In consulting with so many clients, there are some things that just seem to be universal. One of those nearly universal truths, is the tendency for clients to mix and match or use the terms, Disaster Recovery and Business Continuity interchangeably. While these two terms define activities that often parallel each other, they are in fact very different concepts. The confusion or mixing of the terms can lead to clients being misled, or even left at significant risk, due to improper planning.
So, why are they different you ask? Business Continuity generally involves those activities and contingencies that are put in place to allow an organization to function (often at a degraded level) after a significant disaster, such as a flood, fire, earthquake, etc. This is also known as an Emergency Mode of Operations Plan or EMOP. This plan is designed to be the “temporary” replacement of those critical functions and services that you rely on from basic level to run your business. It is designed to be the pre-agreed roadmap to immediate stop-gap actions that allow you to make your revenue and keep critical employees working. This includes communications, billing, employee time recording, payroll, etc. This could involve something as simple as using a cell phone network for a short time in the event of a land-line failure, or even moving into a temporary location after a major disaster and setting up a call center, triage or other services. It involves those pre-agreed actions by employees, vendors, partners and other interested parties that are understood and tested prior to a disaster or major emergency.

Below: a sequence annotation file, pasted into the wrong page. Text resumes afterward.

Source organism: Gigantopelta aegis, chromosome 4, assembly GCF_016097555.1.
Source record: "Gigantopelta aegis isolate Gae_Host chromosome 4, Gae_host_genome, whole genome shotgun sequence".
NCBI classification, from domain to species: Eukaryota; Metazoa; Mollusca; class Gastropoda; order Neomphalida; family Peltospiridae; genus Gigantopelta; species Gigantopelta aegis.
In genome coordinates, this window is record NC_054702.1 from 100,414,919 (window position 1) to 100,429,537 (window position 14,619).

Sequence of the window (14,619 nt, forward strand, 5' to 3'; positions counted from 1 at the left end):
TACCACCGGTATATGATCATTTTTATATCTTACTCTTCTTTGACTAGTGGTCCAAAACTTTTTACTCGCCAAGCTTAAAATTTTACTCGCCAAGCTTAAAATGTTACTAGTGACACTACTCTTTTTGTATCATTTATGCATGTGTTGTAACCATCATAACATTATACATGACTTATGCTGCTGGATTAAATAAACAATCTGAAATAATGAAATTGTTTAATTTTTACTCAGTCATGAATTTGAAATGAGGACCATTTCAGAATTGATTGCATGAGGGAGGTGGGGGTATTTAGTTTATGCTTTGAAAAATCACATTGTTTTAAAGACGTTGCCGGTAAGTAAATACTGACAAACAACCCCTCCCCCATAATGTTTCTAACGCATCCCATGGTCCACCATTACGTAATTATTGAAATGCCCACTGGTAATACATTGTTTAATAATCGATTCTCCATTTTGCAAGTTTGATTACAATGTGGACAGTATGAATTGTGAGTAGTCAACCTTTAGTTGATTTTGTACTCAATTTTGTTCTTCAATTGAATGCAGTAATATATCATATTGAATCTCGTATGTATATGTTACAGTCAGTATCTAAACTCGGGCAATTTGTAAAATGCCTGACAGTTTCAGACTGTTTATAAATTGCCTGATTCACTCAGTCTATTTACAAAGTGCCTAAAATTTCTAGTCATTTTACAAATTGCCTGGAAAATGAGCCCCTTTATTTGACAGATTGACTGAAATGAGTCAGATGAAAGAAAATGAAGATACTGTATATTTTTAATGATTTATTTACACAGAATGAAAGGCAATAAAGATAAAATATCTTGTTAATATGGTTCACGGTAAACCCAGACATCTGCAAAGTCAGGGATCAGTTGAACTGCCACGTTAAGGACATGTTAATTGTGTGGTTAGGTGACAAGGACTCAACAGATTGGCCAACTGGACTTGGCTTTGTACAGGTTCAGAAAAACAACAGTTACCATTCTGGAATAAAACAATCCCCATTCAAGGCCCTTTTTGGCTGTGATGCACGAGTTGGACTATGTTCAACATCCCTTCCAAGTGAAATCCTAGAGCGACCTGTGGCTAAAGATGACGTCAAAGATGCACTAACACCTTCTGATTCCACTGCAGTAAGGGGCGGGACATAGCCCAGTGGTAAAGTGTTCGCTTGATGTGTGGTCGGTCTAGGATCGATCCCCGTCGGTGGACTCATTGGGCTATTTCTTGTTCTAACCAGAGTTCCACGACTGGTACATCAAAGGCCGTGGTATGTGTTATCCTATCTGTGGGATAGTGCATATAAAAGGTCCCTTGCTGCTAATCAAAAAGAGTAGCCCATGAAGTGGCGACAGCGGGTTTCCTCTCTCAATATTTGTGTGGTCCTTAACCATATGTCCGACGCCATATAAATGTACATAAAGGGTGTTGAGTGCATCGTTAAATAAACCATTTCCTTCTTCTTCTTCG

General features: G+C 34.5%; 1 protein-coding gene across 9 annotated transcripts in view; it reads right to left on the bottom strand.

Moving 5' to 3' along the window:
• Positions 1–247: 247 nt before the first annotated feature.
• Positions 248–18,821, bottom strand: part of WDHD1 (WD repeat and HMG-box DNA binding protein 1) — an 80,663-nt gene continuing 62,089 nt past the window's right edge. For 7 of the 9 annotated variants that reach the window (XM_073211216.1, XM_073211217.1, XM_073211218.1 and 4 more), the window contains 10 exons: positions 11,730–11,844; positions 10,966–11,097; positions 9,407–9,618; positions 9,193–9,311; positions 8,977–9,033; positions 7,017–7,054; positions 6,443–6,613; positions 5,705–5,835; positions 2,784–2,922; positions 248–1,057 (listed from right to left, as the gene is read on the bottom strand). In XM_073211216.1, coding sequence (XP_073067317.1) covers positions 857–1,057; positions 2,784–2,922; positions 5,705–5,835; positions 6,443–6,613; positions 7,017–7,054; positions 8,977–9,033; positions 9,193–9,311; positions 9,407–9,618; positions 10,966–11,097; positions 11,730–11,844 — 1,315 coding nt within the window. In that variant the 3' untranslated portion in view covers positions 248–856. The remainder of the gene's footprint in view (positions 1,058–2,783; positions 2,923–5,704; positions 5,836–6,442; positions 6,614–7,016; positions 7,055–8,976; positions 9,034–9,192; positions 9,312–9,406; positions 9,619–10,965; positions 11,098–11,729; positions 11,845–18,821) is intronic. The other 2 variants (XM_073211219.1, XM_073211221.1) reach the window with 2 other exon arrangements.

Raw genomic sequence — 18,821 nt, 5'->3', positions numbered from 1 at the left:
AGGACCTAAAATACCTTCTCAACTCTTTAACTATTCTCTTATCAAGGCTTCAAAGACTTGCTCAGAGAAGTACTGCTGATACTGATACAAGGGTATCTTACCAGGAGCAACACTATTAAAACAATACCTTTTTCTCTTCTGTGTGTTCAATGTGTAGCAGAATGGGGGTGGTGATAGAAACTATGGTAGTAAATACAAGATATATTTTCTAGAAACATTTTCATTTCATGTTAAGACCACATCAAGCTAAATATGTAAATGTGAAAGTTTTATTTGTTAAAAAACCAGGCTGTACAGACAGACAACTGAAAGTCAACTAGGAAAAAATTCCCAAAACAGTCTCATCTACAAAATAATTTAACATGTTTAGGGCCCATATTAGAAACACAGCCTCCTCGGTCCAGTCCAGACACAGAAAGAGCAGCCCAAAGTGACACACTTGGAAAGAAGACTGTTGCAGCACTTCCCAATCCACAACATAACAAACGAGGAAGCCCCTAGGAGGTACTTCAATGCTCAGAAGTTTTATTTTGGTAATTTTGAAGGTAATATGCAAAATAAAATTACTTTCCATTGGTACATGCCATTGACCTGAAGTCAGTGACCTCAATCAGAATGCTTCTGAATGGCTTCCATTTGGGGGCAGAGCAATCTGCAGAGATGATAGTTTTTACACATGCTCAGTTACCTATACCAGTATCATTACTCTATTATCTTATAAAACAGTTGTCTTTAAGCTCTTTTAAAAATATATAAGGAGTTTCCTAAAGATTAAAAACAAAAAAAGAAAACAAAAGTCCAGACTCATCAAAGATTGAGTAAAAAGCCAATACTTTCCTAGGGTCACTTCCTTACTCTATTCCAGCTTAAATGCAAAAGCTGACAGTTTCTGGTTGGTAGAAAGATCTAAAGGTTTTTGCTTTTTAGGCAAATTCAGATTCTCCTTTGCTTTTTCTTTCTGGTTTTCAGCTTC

On the other hand, the Disaster Recovery Plan, involves the steps it will take to bring your company back to normal or pre-disaster conditions. It generally will be in parallel to the EMOP and can take from hours to weeks or months to complete. It involves the accurate consideration of all assets, activities, people, and risks. The plan prescribes those actions it will take to rebuild what was damaged. So, when you are discussing the issue of disaster and emergency planning, make sure you are speaking the same language as the others in your organization and clearly define the expectations of each. This will mean that you do not find yourself lacking critical information, and above all, you will avoid potential business killing delays and losses from having missed critical areas of the process. To learn more about one amazing solution we offer, follow this link to ourDRworX Solutions.